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Treasure Hunt

Treasure Hunt

5.0 1
by Eunice Geil Smith

Editorial Reviews

Children's Literature - Joella Peterson
Maggie finds an old journal in the cellar. The journal turns out to be her great-grandpa's journal, which was written while the North and the South were fighting in the Civil War. Maggie learns all kinds of secrets (such as that there is a secret place hidden somewhere in the old house), but she also learns more about her family and their decision to be peaceful Mennonites. When Maggie's friend Sam becomes the butt of a cruel joke, Maggie decides to tell a lie that will get back at the cruel schoolmate; nevertheless, things become more complicated when an eavesdropper gets involved. This book has the bones of a historical treasure hunt, while dropping moral didacticism along the way. For example, at the end of the story Maggie's father declares, "Doing what you believe is the right thing can be very hard...some people will never understand why we believe that killing in a war is wrong." Although this story has great potential, readers who are used to more action will not care for the slow and sometimes forced plotline.

Product Details

Publication date:
Product dimensions:
5.30(w) x 8.20(h) x 0.40(d)
Age Range:
8 - 12 Years

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Treasure Hunt 5 out of 5 based on 0 ratings. 1 reviews.
HomeSchoolBookReview More than 1 year ago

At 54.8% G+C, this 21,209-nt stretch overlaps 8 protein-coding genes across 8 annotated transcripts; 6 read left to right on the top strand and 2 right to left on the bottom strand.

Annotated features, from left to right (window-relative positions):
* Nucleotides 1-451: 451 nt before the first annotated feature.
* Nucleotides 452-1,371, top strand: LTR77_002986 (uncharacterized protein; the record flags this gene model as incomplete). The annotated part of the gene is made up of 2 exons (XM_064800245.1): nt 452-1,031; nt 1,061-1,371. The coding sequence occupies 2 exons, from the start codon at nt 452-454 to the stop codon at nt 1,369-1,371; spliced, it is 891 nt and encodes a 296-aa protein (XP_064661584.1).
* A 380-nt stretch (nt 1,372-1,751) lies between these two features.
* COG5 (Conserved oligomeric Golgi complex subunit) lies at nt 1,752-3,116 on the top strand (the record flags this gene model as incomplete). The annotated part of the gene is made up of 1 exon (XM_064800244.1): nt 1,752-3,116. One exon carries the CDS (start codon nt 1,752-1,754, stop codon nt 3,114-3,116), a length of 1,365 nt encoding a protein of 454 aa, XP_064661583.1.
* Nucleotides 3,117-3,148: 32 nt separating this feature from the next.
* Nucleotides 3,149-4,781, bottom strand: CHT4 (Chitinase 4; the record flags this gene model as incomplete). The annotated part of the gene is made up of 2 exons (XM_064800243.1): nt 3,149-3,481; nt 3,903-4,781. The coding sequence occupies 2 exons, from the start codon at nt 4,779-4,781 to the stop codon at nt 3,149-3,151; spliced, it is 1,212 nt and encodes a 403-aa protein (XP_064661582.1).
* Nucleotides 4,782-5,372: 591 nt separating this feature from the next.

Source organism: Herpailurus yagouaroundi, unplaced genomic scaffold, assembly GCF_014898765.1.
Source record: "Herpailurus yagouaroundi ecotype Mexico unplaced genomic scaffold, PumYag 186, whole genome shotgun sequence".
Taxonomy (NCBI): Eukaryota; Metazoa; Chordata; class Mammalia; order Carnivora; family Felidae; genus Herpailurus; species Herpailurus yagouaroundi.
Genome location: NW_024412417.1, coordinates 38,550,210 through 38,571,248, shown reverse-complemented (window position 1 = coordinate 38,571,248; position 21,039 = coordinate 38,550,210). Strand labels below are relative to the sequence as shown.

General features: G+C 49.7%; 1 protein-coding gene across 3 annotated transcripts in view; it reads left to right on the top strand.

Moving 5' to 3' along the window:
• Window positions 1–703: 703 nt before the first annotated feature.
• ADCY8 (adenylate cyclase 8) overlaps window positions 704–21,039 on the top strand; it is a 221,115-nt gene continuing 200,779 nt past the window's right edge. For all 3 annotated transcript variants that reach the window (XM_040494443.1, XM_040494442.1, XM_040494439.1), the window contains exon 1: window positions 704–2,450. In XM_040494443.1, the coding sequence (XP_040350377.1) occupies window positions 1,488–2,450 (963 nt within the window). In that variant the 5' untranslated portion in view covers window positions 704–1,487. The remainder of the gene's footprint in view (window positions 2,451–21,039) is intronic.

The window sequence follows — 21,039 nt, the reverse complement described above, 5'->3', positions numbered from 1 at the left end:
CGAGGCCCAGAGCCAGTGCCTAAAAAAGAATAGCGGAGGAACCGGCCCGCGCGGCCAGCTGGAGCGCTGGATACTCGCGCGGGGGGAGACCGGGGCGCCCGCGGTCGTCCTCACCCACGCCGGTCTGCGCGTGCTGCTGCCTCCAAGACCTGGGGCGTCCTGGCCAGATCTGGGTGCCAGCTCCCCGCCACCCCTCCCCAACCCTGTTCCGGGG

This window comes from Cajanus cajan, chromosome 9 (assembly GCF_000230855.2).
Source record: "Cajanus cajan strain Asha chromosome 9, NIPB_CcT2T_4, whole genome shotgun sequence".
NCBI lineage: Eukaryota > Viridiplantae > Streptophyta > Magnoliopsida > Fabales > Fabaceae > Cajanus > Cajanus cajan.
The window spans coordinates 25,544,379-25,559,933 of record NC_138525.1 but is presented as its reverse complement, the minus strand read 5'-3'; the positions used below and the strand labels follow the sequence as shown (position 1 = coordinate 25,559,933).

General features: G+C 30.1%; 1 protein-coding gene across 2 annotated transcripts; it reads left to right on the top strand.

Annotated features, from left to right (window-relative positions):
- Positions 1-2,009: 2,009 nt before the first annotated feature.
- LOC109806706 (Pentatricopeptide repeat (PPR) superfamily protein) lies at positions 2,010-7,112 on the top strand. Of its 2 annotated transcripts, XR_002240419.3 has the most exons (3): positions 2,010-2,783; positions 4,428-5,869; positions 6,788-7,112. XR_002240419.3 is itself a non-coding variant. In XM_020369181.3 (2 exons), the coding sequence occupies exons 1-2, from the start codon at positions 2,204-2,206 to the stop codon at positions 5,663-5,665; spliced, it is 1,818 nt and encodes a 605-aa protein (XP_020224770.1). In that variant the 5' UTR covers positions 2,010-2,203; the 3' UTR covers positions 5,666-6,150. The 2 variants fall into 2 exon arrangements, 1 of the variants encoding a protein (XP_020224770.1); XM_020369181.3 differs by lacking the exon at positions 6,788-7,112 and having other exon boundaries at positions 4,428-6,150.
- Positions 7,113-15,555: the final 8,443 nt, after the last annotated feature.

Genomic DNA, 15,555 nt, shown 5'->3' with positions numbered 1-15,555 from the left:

It is 1959, and eleven-year-old Maggie Driver, a sixth grader, lives with her father John, mother Hannah, younger sister Elizabeth, and baby sister Sarah on an isolated farm in the Shenandoah Valley of Virginia. Great-aunt Margaret lives in the other half of the house. One winter’s day, Maggie plays a joke on her napping father by putting snow down his shirt. While hiding from him in the crawl space of the cellar, she finds an old syrup can containing a diary written during the Civil War by first her great-great-grandfather and then her great-grandfather, both named Joseph Treiber. It mentions a secret hiding place and implies there might be a treasure. With the help of her neighbor and friend Sam Rhodes, Maggie secretly begins looking for it. Will she find it? And what might the treasure be? This book, which was first recommended to me in Home School Digest magazine, contains a lot of interesting historical information about Union General Philip Sheridan’s 1864 raid on the Shenandoah Valley during the Civil War and the hardships that it caused the residents. Yet, there is much more. Maggie also learns some important lessons as she sees firsthand the trouble caused by spreading false rumors and the dangers of seeking revenge. And all of this is found in a fast-paced story that is filled with suspense and intrigue. The Drivers are Mennonites, as were their ancestors, so there are references to the Mennonite Church as a “peace church” characterized by “non-resistance” and “pacifism.” Not all Bible believers agree with this position, but it is an important historical fact, and those who may disagree should still respect their convictions. Treasure Hunt is a fun and creative mystery.